Stay a while — we don't have long
and I'm listening now. I am.
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  #7  
Old 05-17-2017, 02:07 PM
David Callin David Callin is offline
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I like it - of course I do - for such things as the ones you said would suit, coughed up cowboy matinees (although I try not to imagine that too vividly, unless I've misunderstood it completely) and -especially - at guising time, which is a completely new concept to me. And those are just the first three bits that stood out.

I struggle with husked appetites, and you probably need a hyphen in piss stink tenements.

My attention is really engaged, however, by the Jock Slasher line - again, I don't understand the reference, but it seems so rich and strange. In fact a brutally minimalist case could be made for cutting everything up to that point - really good though most of it is, I know - and starting at

Tell me, how did old Jock Slasher go?

What an arresting opening that would be! (Honest, read it as a poem in itself from there. It's terrific.)

At a tangent, how nice to see Mary referring to Shakey. I have never, until now, met anyone else besides me who calls him that. No doubt we are legion. I do wonder whether Americans can appreciate the full implications of that. (I refer, of course, to Shakin' Stevens.) I was not reminded of Shakey - either of them - by the poem, though.

But, as it is, it is very good. (Do consider my brutal revision, though.)

Cheers

David
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  #8  
Old 05-19-2017, 06:22 PM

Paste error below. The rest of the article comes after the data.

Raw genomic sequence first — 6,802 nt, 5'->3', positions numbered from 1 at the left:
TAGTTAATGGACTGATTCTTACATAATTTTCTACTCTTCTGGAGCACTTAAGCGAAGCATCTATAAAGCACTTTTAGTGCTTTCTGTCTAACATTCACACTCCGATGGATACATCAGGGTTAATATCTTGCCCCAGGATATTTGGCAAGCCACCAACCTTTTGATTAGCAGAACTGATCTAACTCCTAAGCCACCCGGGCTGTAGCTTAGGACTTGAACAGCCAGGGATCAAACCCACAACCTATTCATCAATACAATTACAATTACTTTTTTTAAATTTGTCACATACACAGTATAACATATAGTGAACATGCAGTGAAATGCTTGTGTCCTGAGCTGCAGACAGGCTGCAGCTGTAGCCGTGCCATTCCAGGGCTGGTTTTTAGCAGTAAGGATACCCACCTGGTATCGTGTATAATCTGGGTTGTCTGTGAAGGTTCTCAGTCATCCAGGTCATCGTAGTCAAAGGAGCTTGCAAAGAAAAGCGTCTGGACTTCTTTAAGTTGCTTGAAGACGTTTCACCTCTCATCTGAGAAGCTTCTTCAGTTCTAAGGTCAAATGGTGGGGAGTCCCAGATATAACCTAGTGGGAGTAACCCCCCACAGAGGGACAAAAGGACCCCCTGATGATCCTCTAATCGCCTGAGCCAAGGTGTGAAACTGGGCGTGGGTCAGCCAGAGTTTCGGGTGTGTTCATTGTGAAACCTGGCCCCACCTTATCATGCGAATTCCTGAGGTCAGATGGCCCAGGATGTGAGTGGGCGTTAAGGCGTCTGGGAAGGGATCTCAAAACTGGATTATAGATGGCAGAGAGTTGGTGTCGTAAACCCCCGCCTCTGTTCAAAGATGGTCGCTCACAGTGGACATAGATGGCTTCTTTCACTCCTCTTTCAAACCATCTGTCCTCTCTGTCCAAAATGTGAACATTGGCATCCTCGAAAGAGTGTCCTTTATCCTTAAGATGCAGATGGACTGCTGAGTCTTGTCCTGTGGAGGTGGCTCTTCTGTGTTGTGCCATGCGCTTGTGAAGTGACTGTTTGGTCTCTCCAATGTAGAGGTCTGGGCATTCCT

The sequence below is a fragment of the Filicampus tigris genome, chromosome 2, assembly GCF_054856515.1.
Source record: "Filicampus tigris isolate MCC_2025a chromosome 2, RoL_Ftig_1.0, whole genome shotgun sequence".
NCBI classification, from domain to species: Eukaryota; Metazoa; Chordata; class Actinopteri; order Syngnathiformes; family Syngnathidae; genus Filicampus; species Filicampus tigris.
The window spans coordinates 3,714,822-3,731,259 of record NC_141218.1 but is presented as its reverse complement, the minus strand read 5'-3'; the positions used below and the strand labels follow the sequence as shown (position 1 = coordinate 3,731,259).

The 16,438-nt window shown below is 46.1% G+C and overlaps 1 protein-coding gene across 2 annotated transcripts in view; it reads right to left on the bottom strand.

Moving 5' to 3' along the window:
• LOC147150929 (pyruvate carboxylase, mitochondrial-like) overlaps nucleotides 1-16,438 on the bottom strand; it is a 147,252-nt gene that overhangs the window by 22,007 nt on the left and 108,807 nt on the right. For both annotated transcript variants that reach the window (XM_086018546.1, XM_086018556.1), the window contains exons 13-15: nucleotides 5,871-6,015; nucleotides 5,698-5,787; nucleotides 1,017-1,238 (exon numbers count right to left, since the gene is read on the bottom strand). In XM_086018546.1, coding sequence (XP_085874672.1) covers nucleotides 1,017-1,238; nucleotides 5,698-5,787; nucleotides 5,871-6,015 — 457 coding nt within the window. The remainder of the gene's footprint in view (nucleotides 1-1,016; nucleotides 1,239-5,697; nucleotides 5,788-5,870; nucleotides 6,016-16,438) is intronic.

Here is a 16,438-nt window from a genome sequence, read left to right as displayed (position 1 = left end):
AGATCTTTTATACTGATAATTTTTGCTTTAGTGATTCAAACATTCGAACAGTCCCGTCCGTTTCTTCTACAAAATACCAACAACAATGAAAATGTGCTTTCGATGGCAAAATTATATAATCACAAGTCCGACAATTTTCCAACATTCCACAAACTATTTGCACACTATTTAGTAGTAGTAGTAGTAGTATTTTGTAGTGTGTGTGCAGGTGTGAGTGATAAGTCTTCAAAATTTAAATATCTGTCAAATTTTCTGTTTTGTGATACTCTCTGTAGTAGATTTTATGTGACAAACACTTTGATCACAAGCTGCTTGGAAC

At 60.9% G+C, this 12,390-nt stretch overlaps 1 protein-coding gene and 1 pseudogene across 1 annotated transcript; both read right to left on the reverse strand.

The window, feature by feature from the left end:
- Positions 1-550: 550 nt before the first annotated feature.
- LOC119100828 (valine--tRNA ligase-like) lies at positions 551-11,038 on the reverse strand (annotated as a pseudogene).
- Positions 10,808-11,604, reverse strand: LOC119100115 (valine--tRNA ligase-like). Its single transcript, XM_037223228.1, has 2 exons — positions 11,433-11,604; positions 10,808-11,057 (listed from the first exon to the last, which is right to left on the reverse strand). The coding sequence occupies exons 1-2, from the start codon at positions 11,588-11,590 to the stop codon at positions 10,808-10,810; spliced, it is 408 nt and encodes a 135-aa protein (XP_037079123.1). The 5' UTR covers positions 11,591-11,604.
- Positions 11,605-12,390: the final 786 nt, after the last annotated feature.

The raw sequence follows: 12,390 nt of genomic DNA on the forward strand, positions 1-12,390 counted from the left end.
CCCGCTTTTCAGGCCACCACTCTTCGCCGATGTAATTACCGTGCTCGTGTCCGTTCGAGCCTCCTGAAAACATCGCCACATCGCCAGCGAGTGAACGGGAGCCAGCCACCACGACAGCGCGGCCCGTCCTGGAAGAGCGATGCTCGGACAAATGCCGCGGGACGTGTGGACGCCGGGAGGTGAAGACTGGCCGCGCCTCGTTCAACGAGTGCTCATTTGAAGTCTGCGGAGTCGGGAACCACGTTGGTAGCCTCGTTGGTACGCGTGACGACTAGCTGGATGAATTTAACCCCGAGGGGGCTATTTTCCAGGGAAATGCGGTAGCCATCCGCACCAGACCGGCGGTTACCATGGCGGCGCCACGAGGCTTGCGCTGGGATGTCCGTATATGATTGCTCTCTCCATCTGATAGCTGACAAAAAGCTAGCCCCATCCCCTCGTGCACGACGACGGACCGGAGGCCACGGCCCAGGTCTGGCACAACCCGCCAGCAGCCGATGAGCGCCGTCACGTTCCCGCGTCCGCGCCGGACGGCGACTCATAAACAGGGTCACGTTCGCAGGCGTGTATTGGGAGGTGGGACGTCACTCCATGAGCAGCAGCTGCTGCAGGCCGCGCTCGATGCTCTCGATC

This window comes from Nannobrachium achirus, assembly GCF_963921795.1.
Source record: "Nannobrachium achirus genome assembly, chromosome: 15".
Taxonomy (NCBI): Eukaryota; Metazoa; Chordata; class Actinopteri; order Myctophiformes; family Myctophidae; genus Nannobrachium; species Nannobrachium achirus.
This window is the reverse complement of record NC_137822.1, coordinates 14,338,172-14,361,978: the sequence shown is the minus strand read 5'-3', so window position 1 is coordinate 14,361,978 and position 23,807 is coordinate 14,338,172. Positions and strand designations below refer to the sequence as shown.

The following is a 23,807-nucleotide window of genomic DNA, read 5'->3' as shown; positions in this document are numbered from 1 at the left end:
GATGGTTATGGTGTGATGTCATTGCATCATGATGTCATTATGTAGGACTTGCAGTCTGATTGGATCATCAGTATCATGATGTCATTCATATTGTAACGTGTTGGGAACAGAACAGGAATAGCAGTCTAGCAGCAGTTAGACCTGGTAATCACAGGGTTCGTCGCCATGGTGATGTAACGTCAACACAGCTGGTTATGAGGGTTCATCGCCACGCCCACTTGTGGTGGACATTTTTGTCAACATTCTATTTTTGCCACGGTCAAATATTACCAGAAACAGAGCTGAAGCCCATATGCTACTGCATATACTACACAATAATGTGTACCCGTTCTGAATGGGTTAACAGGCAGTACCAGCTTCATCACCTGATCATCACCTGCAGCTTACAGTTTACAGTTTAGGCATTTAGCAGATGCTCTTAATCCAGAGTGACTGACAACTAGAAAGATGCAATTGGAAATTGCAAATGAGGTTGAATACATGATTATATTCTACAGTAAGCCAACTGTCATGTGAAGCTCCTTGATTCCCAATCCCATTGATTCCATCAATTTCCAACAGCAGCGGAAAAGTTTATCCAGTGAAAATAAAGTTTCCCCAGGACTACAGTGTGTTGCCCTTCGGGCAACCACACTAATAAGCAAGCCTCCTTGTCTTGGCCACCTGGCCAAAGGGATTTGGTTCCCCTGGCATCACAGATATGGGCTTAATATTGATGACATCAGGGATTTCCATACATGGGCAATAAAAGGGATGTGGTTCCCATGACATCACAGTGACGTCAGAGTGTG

Mike Lane Mike Lane is offline
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Hi,

L1 & 2
then number 6--well too many to mention. Very nice.



I stand up and applaud
then sit back down.

Thanks,
Mike

Last edited by Mike Lane; 05-20-2017 at 08:24 AM.
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  #9  
Old 05-19-2017, 06:29 PM
Mark McDonnell Mark McDonnell is offline
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Mary - thank you. Yaay! I went back to those original lines. A tinker too far...

David - aww it's an idea, but it's too too brutal for me. Glad you liked this though. 'Guising' is like Scottish Halloween. Like a mummer's play. My dad and his friends used to burst into people's houses and perform a little play in verse called 'Jock Slasher'. I could write an essay about what all this shit means but that kind of defeats the object doesn't it? Ha

Cheers.

Edit: Mike, I just saw your comment, we must have cross posted. Thank you.

Last edited by Mark McDonnell; 05-20-2017 at 10:28 AM.
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  #10  
Old 05-20-2017, 02:10 PM
David Callin David Callin is offline
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Quote:
Originally Posted by Mark McDonnell View Post
David - aww it's an idea, but it's too too brutal for me.
Yes, I quite agree, far too brutal - and, as I said, it would eliminate far too much very good stuff. But ... my eye was simply caught by what would - in other circumstances - be a terrific opening line ...

Tell me, how did old Jock Slasher go?

Boom! Fantastic. But not practical here.

Cheers

David